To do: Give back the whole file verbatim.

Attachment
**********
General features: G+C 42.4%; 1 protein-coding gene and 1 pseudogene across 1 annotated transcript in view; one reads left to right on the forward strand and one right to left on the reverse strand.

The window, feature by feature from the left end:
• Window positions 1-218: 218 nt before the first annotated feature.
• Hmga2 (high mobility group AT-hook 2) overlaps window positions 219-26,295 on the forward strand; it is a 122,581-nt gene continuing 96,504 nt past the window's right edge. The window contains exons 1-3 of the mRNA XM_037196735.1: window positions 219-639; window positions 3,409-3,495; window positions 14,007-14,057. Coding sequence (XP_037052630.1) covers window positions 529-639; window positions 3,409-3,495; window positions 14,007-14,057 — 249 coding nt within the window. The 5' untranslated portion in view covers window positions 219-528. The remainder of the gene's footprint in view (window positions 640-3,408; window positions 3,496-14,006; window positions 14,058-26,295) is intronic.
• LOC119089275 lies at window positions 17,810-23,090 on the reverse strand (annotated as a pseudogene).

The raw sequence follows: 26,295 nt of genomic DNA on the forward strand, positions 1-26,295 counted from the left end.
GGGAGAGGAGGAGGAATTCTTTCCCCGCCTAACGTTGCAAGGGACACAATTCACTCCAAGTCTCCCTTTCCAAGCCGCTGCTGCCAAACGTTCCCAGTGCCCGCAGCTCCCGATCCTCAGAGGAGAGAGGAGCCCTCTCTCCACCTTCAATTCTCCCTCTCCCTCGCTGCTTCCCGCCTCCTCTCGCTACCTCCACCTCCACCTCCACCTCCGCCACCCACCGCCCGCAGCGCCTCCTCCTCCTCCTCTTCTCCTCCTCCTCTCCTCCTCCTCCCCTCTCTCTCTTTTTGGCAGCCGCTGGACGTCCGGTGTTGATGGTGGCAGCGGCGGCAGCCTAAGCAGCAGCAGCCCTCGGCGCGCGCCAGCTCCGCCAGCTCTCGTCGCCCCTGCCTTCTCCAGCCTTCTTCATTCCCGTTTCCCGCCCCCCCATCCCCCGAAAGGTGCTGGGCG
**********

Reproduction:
General features: G+C 42.4%; 1 protein-coding gene and 1 pseudogene across 1 annotated transcript in view; one reads left to right on the forward strand and one right to left on the reverse strand.

The window, feature by feature from the left end:
• Window positions 1-218: 218 nt before the first annotated feature.
• Hmga2 (high mobility group AT-hook 2) overlaps window positions 219-26,295 on the forward strand; it is a 122,581-nt gene continuing 96,504 nt past the window's right edge. The window contains exons 1-3 of the mRNA XM_037196735.1: window positions 219-639; window positions 3,409-3,495; window positions 14,007-14,057. Coding sequence (XP_037052630.1) covers window positions 529-639; window positions 3,409-3,495; window positions 14,007-14,057 — 249 coding nt within the window. The 5' untranslated portion in view covers window positions 219-528. The remainder of the gene's footprint in view (window positions 640-3,408; window positions 3,496-14,006; window positions 14,058-26,295) is intronic.
• LOC119089275 lies at window positions 17,810-23,090 on the reverse strand (annotated as a pseudogene).

The raw sequence follows: 26,295 nt of genomic DNA on the forward strand, positions 1-26,295 counted from the left end.
GGGAGAGGAGGAGGAATTCTTTCCCCGCCTAACGTTGCAAGGGACACAATTCACTCCAAGTCTCCCTTTCCAAGCCGCTGCTGCCAAACGTTCCCAGTGCCCGCAGCTCCCGATCCTCAGAGGAGAGAGGAGCCCTCTCTCCACCTTCAATTCTCCCTCTCCCTCGCTGCTTCCCGCCTCCTCTCGCTACCTCCACCTCCACCTCCACCTCCGCCACCCACCGCCCGCAGCGCCTCCTCCTCCTCCTCTTCTCCTCCTCCTCTCCTCCTCCTCCCCTCTCTCTCTTTTTGGCAGCCGCTGGACGTCCGGTGTTGATGGTGGCAGCGGCGGCAGCCTAAGCAGCAGCAGCCCTCGGCGCGCGCCAGCTCCGCCAGCTCTCGTCGCCCCTGCCTTCTCCAGCCTTCTTCATTCCCGTTTCCCGCCCCCCCATCCCCCGAAAGGTGCTGGGCG